As I mentioned, my drive to my first gig in Nebraska was a bit of a haze. I remember stopping somewhere in the mountains in Montana late at night and finding a hotel to sleep in. Turned out it was next to the train tracks, crude oil trains running back and forth all night... I slept for maybe 4 or 5 hours then got on my way again. Things got a little dicey later on Sunday with my wakefulness so I had to stop and take a nap in my car. By Sunday night I really wasn’t sure if I would make it for my first gig, but with help from the lovely and talented Anne Heneberry (who made hotel reservations for me on Sunday night as I exhausting my driving capacity for the day), I was able to make it to a hotel within striking distance of my first gig the next day. I was already so grateful for me new (used) Toyota Sienna with all its bells and whistles that I'm not used to, like cruise control. They sure did come in handy during the driving. I'm pretty sure that I will destroy the cargo area of this vehicle sooner rather than later with all the gear loading and unloading and its plastic trim. We'll see how it lasts and whether I need to move back towards a real cargo vehicle soon, but for now surely am enjoying the bells and whistles!
One of my most vivid memories of the marathon trip to Nebraska was driving into Sunday night not knowing if I would make it to my first show the next morning and finding a radio station that was all Native American singing and drumming. Driving off into the unknown darkness listening to this haunting and beautiful music so rooted in this new and flat land that I have rarely traversed.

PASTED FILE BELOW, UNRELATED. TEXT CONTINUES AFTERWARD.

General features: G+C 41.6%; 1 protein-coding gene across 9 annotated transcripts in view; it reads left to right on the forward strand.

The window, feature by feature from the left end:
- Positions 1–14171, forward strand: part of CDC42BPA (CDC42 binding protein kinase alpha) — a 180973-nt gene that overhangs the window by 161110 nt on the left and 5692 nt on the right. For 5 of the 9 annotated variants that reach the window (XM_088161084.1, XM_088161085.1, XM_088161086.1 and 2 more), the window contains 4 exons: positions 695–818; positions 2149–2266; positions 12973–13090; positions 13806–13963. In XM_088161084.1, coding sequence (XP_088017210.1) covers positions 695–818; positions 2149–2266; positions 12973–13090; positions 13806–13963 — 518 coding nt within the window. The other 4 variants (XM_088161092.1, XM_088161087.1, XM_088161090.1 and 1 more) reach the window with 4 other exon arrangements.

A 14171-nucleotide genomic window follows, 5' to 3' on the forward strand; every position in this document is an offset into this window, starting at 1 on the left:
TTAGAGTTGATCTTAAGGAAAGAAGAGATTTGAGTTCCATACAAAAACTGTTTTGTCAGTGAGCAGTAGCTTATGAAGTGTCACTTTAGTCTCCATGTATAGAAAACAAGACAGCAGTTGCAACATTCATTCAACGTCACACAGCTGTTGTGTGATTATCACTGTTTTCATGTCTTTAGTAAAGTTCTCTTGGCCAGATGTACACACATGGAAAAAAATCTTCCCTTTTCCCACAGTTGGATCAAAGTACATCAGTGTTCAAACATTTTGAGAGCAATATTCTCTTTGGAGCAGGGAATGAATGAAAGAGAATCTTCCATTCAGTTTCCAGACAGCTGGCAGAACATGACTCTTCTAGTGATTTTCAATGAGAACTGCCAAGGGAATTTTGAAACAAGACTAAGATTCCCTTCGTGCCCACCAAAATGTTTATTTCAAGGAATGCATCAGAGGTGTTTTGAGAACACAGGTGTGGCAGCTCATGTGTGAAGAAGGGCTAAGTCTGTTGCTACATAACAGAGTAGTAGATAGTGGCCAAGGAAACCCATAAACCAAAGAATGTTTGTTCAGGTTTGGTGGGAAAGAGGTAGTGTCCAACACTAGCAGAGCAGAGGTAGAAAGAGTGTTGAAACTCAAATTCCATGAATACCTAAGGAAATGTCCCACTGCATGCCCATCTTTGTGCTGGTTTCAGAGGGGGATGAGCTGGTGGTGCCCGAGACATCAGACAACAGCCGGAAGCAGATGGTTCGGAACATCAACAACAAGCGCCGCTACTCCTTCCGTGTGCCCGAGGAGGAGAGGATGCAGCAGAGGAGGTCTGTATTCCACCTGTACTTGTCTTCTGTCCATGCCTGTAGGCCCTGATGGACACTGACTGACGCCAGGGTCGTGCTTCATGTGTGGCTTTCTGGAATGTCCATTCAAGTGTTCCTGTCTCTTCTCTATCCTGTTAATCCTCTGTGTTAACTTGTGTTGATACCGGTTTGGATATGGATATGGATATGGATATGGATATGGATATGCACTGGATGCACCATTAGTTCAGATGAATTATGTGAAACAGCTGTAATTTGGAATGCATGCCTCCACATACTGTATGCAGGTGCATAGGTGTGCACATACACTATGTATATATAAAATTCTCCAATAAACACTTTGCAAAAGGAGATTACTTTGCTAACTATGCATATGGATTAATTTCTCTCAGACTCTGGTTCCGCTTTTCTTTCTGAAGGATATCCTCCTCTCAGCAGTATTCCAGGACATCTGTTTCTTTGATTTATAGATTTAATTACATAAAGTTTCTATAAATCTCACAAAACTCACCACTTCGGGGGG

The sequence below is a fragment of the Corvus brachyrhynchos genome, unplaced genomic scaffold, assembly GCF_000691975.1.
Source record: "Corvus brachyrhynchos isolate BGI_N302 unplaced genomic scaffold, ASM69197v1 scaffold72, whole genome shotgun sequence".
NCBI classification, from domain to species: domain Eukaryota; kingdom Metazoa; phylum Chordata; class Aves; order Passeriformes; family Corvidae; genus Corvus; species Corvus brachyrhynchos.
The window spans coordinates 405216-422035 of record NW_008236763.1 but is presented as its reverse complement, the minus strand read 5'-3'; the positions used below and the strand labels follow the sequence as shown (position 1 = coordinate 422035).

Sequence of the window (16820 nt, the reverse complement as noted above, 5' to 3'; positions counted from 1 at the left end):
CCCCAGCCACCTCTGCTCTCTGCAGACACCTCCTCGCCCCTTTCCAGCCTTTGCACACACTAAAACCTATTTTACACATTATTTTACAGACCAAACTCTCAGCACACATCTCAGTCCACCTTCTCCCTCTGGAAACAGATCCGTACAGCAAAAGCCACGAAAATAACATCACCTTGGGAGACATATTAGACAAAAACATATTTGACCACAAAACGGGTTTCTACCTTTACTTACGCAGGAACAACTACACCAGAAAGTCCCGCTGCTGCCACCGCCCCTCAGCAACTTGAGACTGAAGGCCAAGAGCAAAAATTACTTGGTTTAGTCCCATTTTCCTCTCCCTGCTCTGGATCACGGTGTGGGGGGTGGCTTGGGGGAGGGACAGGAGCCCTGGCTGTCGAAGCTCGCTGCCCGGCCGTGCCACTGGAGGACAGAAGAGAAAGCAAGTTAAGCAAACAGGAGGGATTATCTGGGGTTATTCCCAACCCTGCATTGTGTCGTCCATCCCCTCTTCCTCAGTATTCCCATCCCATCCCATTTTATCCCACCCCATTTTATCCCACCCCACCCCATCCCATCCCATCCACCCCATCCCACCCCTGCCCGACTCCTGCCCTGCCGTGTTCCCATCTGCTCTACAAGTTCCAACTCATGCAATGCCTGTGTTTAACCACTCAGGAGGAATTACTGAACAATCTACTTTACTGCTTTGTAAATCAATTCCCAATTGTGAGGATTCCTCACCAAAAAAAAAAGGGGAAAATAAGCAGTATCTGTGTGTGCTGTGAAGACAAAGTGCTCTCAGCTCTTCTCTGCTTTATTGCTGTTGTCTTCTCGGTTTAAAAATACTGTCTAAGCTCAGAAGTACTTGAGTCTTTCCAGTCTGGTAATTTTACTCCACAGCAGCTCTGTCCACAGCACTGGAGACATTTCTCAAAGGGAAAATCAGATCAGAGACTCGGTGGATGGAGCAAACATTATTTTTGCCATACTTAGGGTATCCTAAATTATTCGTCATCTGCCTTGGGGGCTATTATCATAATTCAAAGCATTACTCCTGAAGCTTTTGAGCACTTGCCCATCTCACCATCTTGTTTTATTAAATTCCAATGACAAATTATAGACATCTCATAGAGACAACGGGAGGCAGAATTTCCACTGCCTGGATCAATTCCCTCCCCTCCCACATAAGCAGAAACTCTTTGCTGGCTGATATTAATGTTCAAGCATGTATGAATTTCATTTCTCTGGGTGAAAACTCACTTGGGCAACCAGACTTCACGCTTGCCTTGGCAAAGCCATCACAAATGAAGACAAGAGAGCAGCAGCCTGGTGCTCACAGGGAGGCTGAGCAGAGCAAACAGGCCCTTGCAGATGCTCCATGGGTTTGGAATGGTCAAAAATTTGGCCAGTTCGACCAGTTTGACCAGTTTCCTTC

I showed up at my first school gig the next morning not terribly confident that everything would go smoothly.
But all of my performing instincts just kicked right in even though I was dog tired. The show was a great success! The staff were quite friendly and the principle even invited me to stay with his family if I came back through the area on my tour or future tours. Wow, was I surprised that the first show went so well!
I was off and running! After the first week of touring I took stock. Sitting in a cafe in Canby, MN. I realized I had driven something like 2500 to 3000 miles in the past week and performed 12 solo shows in front of perhaps 1000 to 2000 students total. It was a HUGE challenge to get ready for the tour. It used to take me between 1.5 to 2.5 hours to set up and at least 1 hour to break down. In this first week I had had 15 minutes to set up at most shows. My new Fender Expo line array PA system didn’t sound quite as good as my Bose system but it sure did set up quickly and fills a gymnasium well. And I realizing that when I'm playing in echo chambers most of the time the added audio quality isn't really missed … well, maybe just a bit on the high end is missed. Anyway, all my work seemed to have paid off and I was able to get set up in the time I had and the shows were ROCKIN'!! Forget being big in Japan, I felt I was big in the Midwest with the K-8 crowd!
Now the trick was to settle into life on the road and figure out what to do on the weekends. Sisseton, SD, my first weekend stop, was not inspiring me at all. Here are some pictures of downtown Sisseton and the shuttered theater to give you some idea of why I was lacking inspiration.